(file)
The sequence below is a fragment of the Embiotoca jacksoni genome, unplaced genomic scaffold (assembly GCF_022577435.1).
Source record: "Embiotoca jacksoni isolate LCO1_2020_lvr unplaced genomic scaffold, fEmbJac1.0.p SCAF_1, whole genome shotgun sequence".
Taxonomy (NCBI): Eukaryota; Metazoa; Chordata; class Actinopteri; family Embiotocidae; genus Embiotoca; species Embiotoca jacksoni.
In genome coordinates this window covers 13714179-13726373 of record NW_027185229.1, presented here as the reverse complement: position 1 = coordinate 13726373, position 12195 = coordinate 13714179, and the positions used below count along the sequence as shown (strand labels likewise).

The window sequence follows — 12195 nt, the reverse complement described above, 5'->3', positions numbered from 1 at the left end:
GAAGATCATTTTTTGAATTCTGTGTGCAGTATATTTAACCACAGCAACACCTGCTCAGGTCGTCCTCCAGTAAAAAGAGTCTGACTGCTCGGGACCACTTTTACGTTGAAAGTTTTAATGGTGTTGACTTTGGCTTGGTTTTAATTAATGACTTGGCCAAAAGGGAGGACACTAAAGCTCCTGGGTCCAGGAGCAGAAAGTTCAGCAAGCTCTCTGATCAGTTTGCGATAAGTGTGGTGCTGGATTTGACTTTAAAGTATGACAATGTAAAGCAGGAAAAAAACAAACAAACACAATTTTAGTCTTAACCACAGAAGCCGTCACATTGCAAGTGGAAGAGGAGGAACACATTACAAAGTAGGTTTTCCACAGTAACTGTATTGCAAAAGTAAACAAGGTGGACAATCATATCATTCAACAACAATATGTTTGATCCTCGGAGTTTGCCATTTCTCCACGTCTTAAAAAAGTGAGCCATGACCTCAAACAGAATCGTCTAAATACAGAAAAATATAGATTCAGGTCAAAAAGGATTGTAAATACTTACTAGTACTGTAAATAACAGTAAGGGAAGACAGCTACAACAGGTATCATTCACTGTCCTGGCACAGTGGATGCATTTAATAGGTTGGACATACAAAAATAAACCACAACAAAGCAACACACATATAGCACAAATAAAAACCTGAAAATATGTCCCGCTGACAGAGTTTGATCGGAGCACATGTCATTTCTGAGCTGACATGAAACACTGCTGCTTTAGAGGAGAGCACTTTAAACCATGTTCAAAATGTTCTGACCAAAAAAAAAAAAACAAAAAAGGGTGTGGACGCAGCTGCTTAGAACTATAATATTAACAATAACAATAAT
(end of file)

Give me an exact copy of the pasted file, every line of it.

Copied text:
The sequence below is a fragment of the Embiotoca jacksoni genome, unplaced genomic scaffold (assembly GCF_022577435.1).
Source record: "Embiotoca jacksoni isolate LCO1_2020_lvr unplaced genomic scaffold, fEmbJac1.0.p SCAF_1, whole genome shotgun sequence".
Taxonomy (NCBI): Eukaryota; Metazoa; Chordata; class Actinopteri; family Embiotocidae; genus Embiotoca; species Embiotoca jacksoni.
In genome coordinates this window covers 13714179-13726373 of record NW_027185229.1, presented here as the reverse complement: position 1 = coordinate 13726373, position 12195 = coordinate 13714179, and the positions used below count along the sequence as shown (strand labels likewise).

The window sequence follows — 12195 nt, the reverse complement described above, 5'->3', positions numbered from 1 at the left end:
GAAGATCATTTTTTGAATTCTGTGTGCAGTATATTTAACCACAGCAACACCTGCTCAGGTCGTCCTCCAGTAAAAAGAGTCTGACTGCTCGGGACCACTTTTACGTTGAAAGTTTTAATGGTGTTGACTTTGGCTTGGTTTTAATTAATGACTTGGCCAAAAGGGAGGACACTAAAGCTCCTGGGTCCAGGAGCAGAAAGTTCAGCAAGCTCTCTGATCAGTTTGCGATAAGTGTGGTGCTGGATTTGACTTTAAAGTATGACAATGTAAAGCAGGAAAAAAACAAACAAACACAATTTTAGTCTTAACCACAGAAGCCGTCACATTGCAAGTGGAAGAGGAGGAACACATTACAAAGTAGGTTTTCCACAGTAACTGTATTGCAAAAGTAAACAAGGTGGACAATCATATCATTCAACAACAATATGTTTGATCCTCGGAGTTTGCCATTTCTCCACGTCTTAAAAAAGTGAGCCATGACCTCAAACAGAATCGTCTAAATACAGAAAAATATAGATTCAGGTCAAAAAGGATTGTAAATACTTACTAGTACTGTAAATAACAGTAAGGGAAGACAGCTACAACAGGTATCATTCACTGTCCTGGCACAGTGGATGCATTTAATAGGTTGGACATACAAAAATAAACCACAACAAAGCAACACACATATAGCACAAATAAAAACCTGAAAATATGTCCCGCTGACAGAGTTTGATCGGAGCACATGTCATTTCTGAGCTGACATGAAACACTGCTGCTTTAGAGGAGAGCACTTTAAACCATGTTCAAAATGTTCTGACCAAAAAAAAAAAAACAAAAAAGGGTGTGGACGCAGCTGCTTAGAACTATAATATTAACAATAACAATAAT